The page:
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To be good. To be balanced.

I’ve caught myself thinking these exact statements lately. Such as: “If I could describe how I want my life, it would be those two words – Good. Balanced.” I want to be able to say that I’ve lived a good life. Or for someone to see how I live my life and say “what good balance she has in her life!” I have this internal struggle to externally have this perfect life. Naturally, it has drawn me to judging someone else’s life.

So I found myself diving deep into the story of Abraham. Let’s call him Abe. If you don’t know Abe, he was a man who was promised riches and descendants as many as the stars in the sky. He had a child with a woman who was not his wife, and then later had a child with his wife at the age of 100. He had this internal struggle for external security and control over the fulfillment of his promise from God. To summarize JI Packer’s evaluation of Abe – he offered up his own wife to a king on a couple of occasions, had little moral courage, was vulnerable to pressure, lacked strong principle, and had a deficient sense of responsibility. Spoiler Alert – he gets it all despite his, what I would consider, shortcomings.

What drove me to look into Abe’s life is what I read in Romans 4:20-25:

“20 No unbelief made him waver concerning the promise of God, but he grew strong in his faith as he gave glory to God, 21 fully convinced that God was able to do what he had promised. 22 That is why his faith was “counted to him as righteousness.” 23 But the words “it was counted to him” were not written for his sake alone, 24 but for ours also. It will be counted to us who believe in him who raised from the dead Jesus our Lord, 25 who was delivered up for our trespasses and raised for our justification.”

Do you see what I’m seeing here? They said he didn’t waver, that he grew strong, and that it was his faith that was counted to him as righteousness! I don’t think Paul, the writer of these verses, heard the right story about Abe. Did Paul hear about how Abe took another woman to ensure he had descendants? Did Paul see where God promised Abe that He’d shield/protect him, and yet he feared the kings and offered up his wife to these men like a pimp?

What I failed to see in judging Abraham’s life, was that through all of this, he was learning what JI Packer calls the habit of walking with God. We see Abe learning to rest in God’s revealed will, relying on God, waiting on Him, bowing to His providence, and obeying Him even when it is the strangest of commands. We see Abe walking with God instead of doing the works of God.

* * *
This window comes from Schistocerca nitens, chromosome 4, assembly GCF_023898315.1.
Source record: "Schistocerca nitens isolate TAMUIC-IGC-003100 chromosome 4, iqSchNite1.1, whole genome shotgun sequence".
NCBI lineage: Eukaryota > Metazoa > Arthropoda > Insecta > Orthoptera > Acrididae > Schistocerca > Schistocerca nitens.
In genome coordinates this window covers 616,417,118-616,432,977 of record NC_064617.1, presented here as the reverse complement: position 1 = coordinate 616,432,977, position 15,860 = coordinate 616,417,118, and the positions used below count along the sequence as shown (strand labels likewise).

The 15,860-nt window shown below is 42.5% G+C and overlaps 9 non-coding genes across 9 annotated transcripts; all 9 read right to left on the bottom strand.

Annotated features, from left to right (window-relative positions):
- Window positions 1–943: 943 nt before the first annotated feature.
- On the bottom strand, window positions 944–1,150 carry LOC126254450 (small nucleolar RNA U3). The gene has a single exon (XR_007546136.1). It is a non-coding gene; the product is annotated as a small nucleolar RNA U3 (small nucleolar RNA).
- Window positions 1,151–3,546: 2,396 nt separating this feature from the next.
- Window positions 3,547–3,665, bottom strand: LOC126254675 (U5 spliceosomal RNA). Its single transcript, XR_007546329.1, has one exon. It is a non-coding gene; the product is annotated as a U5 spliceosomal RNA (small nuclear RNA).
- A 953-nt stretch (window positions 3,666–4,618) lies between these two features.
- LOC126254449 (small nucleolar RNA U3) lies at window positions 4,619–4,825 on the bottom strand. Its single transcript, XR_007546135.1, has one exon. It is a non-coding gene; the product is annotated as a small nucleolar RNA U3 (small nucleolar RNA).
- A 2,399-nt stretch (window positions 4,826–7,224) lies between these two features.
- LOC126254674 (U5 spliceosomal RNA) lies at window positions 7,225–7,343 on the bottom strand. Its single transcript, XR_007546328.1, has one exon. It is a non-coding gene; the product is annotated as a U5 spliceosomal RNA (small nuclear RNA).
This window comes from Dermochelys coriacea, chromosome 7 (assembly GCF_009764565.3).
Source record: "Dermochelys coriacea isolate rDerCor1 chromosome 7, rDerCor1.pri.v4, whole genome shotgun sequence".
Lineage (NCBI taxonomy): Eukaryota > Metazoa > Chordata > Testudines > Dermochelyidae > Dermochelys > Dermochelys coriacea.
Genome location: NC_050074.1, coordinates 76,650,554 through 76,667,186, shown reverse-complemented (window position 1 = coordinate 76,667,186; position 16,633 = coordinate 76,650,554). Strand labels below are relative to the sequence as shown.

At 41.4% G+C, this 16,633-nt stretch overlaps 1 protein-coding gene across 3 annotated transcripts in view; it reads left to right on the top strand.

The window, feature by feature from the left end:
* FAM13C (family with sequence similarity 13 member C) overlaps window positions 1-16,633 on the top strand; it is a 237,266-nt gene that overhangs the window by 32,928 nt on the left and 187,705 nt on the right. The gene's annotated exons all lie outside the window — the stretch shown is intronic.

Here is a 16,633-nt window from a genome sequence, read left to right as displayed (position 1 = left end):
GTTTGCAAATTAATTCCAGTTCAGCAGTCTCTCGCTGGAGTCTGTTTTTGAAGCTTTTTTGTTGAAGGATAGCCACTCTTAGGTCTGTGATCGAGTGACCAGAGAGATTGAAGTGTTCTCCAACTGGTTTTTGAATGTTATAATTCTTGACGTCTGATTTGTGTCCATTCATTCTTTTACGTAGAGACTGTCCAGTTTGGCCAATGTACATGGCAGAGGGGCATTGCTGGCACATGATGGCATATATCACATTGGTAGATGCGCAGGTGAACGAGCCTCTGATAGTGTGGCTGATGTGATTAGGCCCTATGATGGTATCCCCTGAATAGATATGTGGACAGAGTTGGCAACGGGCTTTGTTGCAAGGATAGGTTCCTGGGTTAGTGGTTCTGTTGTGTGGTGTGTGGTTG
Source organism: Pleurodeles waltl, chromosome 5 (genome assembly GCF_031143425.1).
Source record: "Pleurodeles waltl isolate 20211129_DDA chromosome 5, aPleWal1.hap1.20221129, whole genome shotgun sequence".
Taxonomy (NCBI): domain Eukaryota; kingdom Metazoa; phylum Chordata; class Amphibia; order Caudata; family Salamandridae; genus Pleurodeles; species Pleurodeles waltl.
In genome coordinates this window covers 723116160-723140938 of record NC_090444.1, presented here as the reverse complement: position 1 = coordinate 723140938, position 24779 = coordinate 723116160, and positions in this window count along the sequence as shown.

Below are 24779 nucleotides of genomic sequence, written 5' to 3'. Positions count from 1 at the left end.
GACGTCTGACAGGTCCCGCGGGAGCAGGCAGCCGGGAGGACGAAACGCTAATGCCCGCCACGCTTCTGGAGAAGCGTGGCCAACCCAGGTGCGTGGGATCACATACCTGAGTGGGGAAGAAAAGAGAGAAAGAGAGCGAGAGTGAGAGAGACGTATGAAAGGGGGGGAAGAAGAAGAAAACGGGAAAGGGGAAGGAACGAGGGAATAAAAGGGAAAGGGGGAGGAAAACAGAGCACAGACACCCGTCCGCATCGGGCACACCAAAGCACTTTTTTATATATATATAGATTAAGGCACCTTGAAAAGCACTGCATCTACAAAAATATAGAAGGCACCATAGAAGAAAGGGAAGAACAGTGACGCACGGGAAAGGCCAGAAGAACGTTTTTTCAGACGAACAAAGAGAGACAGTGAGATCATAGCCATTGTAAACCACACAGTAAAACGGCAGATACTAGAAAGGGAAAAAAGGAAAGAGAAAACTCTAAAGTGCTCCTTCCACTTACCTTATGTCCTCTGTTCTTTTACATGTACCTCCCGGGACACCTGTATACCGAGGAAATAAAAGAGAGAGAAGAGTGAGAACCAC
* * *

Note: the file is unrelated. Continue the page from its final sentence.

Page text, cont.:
This was a revelation to me despite the many, many times that I had heard his story – he learned to just be with God instead of doing for God.

I was listening to a podcast recently about perfectionism from Proverbs 31. The guest speaker stated “We’re human beings, not human doings.” BOOM. It all came together, why I was so drawn to Abe’s story.

Abraham learned to just BE with God, not DO for God.

As I go back to Romans, I have a new perspective of what it means that it wasn’t just for his sake that he was counted righteous, but for us too! It was for me, (selfish and narcissistic, I know, but I’m claiming it), to realize that it’s less about what I do to prove to the world that my life is good and balanced, and more to do with my walking with God.

So, that’s where you’re finding me – learning to walk with God. Am I good at it? No. Am I balancing real life with my walking with God well? No. Am I getting it right? Not all the time. Do I catch myself emphasizing the doing for Him instead of the being with Him? Yeah. BUT I’m learning the habit of trusting, resting, relying on, waiting on, bowing to His providence, and learning to obey when I hear His voice speak. I’m learning to just BE with Him, and less focused on doing for Him.

1 thought on “To be good. To be balanced.”

  1. Thank you for this timely encouragement, Kristen! It is so amazing that God looks at us and focuses on Christ’s righteousness and making us more like Him, not our feeble attempts to get our lives together. As a girl and young Christian (before marriage, and school, and adult responsibilities) I enjoyed spending hours talking to God and reading His word. I didn’t really understand how to enjoy His presence and walk with Him in the midst of the real ups and downs of being a grown up. I am learning that now! You shared some great thoughts to ponder on. Please keep writing 🙂

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